Humana authorized to sue insurer as Medicare secondary payer

A private insurer offering a Medicare Advantage (MA) plan does have a cause of action against primary insurers to seek reimbursement as a secondary payer under the Medicare Secondary Payer (MSP) Act. The Eleventh Circuit affirmed a district court order granting summary judgment in favor of Humana Medical Plan, Inc., an MA plan provider, that brought suit against Western Heritage Insurance Company, a liability insurer that settled personal injury claims that arose from a slip-and-fall accident involving one of Humana’s MA plan enrollees.

Secondary payer. The MSP Act is designed to allocate liability when more than one insurer is liable for an individual’s medical costs—particularly between an individual’s health insurer and a tortfeasor’s liability insurer. Under the MSP Act, Medicare serves as a secondary payer to all other sources of coverage. Under the statute, a private entity can bring a lawsuit for double damages “in the case of a primary plan which fails to provide for primary payment.”

Accident. One of Humana’s enrollees was injured in a slip-and-fall accident. The enrollee received treatment and her medical providers charged her $74,636.17. Humana paid $19,155.41 of the enrollee’s medical expenses. The enrollee then filed a personal injury action against Hamptons West Condominiums—the owner of the property where she was injured. Hamptons West’s liability insurer, Western Heritage, entered into a settlement agreement to resolve the liability issues for a sum of $115,000. As part of that settlement, the enrollee attested that she had no outstanding Medicare liens. Although Western Heritage attempted to include Humana as a payee in the settlement, the enrollee was directly paid the full amount.

Lawsuits. When the enrollee and Humana failed to come to an agreement as to Humana’s reimbursement amount, Humana brought suit against the enrollee. After Humana voluntarily dismissed the action, the enrollee filed a suit in state court seeking a declaration of the amount she owed Humana. The court determined that Humana’s share of the settlement amounted to $3,685.03. Humana appealed that decision. Humana then filed suit against Western Heritage seeking to recover from Western Heritage on the grounds that Western Heritage was the primary payer. Humana brought a motion for summary judgment seeking a declaration that Western Heritage was liable to Humana under the MSP Act, seeking double damages under the MSP Act’s private cause of action provision. The district court granted Humana’s motion, concluding that the MSP Act did give MA plans a private cause of action against primary payers.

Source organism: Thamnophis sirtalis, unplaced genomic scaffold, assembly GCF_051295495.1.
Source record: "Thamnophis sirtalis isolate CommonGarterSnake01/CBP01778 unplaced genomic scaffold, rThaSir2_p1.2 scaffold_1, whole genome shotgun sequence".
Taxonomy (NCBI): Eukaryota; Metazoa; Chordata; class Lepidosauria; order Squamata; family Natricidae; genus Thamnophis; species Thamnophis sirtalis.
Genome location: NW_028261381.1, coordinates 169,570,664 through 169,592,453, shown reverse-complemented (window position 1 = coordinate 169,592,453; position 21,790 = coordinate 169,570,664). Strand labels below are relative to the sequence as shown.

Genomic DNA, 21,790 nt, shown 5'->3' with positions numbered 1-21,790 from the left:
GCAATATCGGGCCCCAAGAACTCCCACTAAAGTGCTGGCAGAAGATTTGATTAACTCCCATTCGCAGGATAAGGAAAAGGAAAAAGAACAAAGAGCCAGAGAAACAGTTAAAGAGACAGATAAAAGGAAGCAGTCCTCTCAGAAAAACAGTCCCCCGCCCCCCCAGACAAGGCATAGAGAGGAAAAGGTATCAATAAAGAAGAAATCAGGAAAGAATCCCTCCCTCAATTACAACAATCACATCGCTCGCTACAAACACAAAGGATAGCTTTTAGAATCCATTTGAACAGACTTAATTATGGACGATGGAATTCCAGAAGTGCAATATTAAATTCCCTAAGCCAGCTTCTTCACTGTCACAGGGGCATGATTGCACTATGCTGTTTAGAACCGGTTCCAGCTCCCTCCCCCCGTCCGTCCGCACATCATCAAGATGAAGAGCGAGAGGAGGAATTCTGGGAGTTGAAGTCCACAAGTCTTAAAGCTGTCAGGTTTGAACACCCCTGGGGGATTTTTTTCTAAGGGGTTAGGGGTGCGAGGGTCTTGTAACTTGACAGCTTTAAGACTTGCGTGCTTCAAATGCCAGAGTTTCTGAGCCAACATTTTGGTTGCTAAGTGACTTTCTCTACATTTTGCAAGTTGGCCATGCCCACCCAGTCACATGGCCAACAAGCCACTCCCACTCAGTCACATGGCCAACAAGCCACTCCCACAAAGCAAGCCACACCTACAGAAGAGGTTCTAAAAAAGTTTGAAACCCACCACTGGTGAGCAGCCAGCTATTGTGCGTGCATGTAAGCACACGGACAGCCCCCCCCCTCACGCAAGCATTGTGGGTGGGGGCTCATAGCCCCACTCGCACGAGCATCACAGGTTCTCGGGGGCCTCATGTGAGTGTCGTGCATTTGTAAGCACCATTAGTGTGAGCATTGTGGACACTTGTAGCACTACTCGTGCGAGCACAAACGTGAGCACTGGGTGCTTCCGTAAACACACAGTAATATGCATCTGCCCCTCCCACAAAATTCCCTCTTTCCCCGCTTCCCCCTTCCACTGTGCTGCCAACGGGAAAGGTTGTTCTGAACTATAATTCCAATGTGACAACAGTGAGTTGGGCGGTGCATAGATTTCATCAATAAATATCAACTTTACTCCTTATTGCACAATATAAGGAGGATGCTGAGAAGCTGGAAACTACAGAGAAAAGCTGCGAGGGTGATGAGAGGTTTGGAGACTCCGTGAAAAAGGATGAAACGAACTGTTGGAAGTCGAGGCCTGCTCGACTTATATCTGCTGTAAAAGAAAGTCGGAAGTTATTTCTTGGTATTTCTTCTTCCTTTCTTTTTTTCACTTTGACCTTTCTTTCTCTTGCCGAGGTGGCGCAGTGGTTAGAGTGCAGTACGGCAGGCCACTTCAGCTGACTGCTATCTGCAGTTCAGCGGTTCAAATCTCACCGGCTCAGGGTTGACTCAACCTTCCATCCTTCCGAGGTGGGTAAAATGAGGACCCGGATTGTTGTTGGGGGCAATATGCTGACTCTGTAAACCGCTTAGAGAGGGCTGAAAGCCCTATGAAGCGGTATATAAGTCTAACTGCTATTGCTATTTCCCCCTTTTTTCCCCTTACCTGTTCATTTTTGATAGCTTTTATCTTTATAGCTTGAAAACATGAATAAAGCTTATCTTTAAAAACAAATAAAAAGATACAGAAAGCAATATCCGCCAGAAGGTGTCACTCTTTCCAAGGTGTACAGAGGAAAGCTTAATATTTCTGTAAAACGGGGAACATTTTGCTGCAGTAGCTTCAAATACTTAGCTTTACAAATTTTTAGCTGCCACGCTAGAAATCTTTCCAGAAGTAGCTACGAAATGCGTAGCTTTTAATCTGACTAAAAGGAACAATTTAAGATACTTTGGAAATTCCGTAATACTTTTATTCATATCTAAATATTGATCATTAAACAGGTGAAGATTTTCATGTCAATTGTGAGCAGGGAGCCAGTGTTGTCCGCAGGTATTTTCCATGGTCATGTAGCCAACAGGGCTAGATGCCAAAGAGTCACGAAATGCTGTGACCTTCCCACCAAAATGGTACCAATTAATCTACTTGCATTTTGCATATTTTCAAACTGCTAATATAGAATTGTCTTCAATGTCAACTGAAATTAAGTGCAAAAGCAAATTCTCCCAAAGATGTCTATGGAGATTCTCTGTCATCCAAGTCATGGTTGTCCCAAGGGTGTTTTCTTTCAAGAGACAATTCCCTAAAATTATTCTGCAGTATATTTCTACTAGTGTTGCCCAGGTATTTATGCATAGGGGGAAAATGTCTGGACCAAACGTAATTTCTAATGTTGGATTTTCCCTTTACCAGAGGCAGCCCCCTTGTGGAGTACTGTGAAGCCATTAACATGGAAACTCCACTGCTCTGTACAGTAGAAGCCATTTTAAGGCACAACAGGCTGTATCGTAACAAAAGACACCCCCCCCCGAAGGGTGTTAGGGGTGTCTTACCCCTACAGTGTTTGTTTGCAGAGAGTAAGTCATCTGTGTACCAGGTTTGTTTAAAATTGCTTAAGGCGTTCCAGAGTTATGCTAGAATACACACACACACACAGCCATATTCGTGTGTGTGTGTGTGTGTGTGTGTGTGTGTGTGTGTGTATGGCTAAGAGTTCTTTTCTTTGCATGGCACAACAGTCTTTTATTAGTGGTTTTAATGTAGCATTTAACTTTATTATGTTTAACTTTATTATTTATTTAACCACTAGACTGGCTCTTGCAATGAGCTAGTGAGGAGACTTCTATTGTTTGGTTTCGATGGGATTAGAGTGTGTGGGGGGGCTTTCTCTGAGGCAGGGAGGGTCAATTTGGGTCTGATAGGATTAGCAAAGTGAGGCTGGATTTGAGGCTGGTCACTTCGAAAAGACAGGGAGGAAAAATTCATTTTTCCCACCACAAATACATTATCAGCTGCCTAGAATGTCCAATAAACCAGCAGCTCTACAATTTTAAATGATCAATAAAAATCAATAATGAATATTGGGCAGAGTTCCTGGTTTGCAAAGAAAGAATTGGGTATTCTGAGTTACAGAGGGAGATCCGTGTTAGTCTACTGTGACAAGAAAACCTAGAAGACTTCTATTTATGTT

MSP Act claim. The Eleventh Circuit held that an MA organization has the rights of a secondary payer under the MSP Act’s private cause of action provision. The court pointed to the regulations at 42 C.F.R. Sec. 422.108(f), which establish that an MA organization “will exercise the same rights to recover from a primary plan, entity, or individual that the Secretary exercises under the MSP regulations.” Additionally, the court reasoned that the statutory text of the MSP Act established that MA organizations are included within the class of entities permitted to bring a private cause of action against a primary plan. The court expressly held that the MSP Act did not limit its cause of action to cases in which traditional Medicare is the secondary payer.

Double reimbursement. In addition to determining that Humana was permitted as an MA organization to bring its cause of action under the MSP Act, the Eleventh Circuit held that the insurer was also properly awarded summary judgment on its claim by the district court. The court concluded that because Western Heritage attempted to include Humana as a payee in the settlement, the liability insurer demonstrated that it had constructive knowledge of Humana’s Medicare payment and right to reimbursement. The court reasoned that Western Heritage’s reimbursement of the enrollee was insufficient to release Western from its reimbursement obligation to the MA plan. The court concluded, therefore, that Humana’s request for double reimbursement was appropriate because, under a private cause of action, the MSP Act entitled the secondary payer to double the amount that the secondary payer was otherwise entitled.

Dissent. Circuit Judge Pryor dissented, asserting that because Humana is not HHS or the HHS Secretary, the MA organization was not entitled to recover reimbursement as though it was the HHS Secretary. Through an analysis of the statutory text, the dissent argued that an MA organization received no authority from the MSP Act authorizing it to seek reimbursement as a secondary payer. Therefore, the dissent reasoned, Humana failed to state a claim.

SOURCE: Humana Medical Plan Inc. v. Western Heritage Insurance Company, (CA-11), No. 15-11436, August 4, 2016.

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